Developing project management skills
Aside from the obvious reasons for selecting a virtual PMO strategy, including limited staff resources, the inability to dedicate multiple full-time people and the need to tap into numerous people's expertise for improvement efforts, the main reason Wire went with this format was that he realized the importance of developing project management skills across the organization.
During the past 10 years, Xilinx's IT organization has shifted much of its focus away from development and more toward implementing standard packages. With more implementations, Wire said he felt it was critical for members of his group to improve their project management skills vs. development and technology delivery skills.
We chose to develop a broad set of project skills across everyone in our organization on the belief that project management is everyone's business.
Chris Wire, senior director of business applications, Xilinx Inc.
Moreover, prior problems, including inconsistency with project delivery, highlighted that need. While some projects sailed through their implementations with minor issues, others underwent successive reworks.
"The business was engaging with us on a project and then having to relearn how to do another project because of different tools and templates being used by various project owners," Wire said. "So not only was our delivery lumpy, but we were inconsistent in how we delivered on projects to the business.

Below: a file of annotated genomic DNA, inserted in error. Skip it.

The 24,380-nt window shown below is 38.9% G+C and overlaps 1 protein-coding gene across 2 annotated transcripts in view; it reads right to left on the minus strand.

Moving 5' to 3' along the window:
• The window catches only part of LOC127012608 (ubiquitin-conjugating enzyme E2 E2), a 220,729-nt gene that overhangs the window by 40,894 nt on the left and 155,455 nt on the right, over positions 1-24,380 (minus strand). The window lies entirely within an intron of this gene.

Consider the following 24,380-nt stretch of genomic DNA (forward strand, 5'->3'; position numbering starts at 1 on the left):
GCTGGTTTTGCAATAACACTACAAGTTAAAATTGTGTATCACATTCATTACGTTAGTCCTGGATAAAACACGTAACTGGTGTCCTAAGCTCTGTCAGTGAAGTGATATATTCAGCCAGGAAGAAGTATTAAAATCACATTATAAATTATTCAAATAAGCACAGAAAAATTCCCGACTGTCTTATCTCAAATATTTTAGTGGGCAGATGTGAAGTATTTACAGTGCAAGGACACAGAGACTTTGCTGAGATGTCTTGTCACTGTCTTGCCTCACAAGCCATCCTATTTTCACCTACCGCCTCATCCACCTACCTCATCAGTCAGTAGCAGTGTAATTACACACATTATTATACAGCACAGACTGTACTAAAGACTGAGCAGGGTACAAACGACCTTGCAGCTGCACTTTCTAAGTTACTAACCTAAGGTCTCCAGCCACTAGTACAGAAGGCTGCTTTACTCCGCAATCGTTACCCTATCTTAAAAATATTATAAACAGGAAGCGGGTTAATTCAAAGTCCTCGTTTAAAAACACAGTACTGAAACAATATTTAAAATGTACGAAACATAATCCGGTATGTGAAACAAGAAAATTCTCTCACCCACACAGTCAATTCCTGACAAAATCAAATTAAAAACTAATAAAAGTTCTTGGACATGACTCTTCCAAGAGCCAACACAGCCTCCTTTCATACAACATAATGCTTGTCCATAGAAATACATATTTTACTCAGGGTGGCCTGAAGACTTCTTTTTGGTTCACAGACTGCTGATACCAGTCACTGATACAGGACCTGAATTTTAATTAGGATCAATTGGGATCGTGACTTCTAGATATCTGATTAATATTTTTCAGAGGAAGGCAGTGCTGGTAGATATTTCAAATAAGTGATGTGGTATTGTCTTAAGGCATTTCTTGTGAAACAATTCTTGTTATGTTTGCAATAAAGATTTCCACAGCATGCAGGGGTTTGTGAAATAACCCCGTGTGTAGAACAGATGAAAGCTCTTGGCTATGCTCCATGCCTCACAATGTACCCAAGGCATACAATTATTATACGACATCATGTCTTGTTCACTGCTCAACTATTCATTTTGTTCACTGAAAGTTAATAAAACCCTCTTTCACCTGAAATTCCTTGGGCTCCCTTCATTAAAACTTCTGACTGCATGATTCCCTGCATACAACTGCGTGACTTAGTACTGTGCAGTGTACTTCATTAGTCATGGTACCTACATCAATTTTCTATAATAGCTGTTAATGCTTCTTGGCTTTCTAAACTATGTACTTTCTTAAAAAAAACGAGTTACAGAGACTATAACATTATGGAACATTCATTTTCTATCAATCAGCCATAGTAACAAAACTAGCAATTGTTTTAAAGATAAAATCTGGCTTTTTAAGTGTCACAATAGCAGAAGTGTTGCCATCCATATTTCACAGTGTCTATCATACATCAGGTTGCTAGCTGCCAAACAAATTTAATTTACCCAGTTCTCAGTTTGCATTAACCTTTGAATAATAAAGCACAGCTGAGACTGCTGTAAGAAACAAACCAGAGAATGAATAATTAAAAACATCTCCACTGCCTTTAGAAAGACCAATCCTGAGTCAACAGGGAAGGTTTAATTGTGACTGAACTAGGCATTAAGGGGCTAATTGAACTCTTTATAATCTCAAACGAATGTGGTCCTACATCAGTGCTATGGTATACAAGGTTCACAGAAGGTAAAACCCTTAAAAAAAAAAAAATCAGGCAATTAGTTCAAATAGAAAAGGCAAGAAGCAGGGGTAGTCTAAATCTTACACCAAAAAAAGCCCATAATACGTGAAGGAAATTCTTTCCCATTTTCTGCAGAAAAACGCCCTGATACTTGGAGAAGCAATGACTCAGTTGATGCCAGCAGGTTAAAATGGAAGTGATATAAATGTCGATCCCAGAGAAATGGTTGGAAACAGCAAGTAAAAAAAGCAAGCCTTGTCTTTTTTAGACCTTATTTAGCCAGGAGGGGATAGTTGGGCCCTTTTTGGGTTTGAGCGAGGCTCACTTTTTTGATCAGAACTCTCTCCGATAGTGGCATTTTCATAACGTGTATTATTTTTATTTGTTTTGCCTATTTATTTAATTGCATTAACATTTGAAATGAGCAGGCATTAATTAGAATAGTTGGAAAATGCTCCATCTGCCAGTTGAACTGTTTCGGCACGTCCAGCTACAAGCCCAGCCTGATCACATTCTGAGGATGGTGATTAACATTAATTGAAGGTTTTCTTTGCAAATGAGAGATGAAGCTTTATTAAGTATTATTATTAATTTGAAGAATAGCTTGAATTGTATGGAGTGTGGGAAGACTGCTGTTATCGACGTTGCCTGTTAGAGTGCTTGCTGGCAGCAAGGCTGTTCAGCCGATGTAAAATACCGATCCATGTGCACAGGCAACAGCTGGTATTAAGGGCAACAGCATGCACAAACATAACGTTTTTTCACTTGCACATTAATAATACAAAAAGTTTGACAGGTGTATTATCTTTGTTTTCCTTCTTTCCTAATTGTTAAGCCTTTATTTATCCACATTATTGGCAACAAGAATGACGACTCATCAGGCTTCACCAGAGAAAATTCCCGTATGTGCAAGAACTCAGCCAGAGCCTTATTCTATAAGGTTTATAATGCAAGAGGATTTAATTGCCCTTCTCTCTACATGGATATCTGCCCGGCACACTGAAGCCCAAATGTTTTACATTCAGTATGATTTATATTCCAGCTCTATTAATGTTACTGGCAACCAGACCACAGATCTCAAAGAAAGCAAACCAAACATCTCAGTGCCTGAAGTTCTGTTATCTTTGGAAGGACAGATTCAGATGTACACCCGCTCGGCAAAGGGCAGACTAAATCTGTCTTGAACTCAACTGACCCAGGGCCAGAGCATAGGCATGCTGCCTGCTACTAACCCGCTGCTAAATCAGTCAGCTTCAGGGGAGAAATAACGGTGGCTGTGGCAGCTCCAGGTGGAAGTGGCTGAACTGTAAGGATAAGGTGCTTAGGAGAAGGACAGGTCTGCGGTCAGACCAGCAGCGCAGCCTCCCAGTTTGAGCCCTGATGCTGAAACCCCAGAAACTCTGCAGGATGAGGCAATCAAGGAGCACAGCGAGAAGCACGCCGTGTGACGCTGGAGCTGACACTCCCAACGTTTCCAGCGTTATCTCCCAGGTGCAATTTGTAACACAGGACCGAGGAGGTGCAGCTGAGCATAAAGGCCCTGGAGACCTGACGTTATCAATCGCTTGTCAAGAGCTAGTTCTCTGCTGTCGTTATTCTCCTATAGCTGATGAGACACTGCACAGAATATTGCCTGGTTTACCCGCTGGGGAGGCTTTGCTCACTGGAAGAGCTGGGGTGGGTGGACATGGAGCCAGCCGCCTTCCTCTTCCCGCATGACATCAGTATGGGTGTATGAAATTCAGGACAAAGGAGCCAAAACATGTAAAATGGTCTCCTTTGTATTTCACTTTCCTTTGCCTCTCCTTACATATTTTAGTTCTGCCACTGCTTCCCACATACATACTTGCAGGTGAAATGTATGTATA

"We chose to develop a broad set of project skills across everyone in our organization on the belief that project management is everyone's business, and we drive accountability through functional lines rather than in a more centralized fashion," Wire said. Some senior full-time project managers report functionally to the main IT domains of applications and infrastructure, for example.
"As the apps head, I have three senior project managers on my staff that each manage an enterprise-level project ($1M+), and my staff members would have project managers on their teams that manage smaller efforts," Wire said. With the virtual PMO in place, Wire said he expects his senior project managers to contribute more substantially to the newly organized project management methodology.
Since the implementation of the virtual PMO, efficiency and the ability to execute cleanly have improved significantly at Xilinx, Wire said.
"So far the results have been good in terms of lifting the group's overall project competency, and we have good acceptance across IT and the business groups we serve," Wire said.
While virtual PMOs are of growing interest, most organizations are in the discussion vs. adoption stages, according to Visitacion. The virtual PMO model was "born out of necessity; if it works out to be effective and efficient, it'll stay," she said. The verdict is not in yet on the potential cost benefits of using a virtual PMO, but one thing is clear: No matter what type of PMO model a CIO uses, you need to be clear about ownership, governance and processes, she said.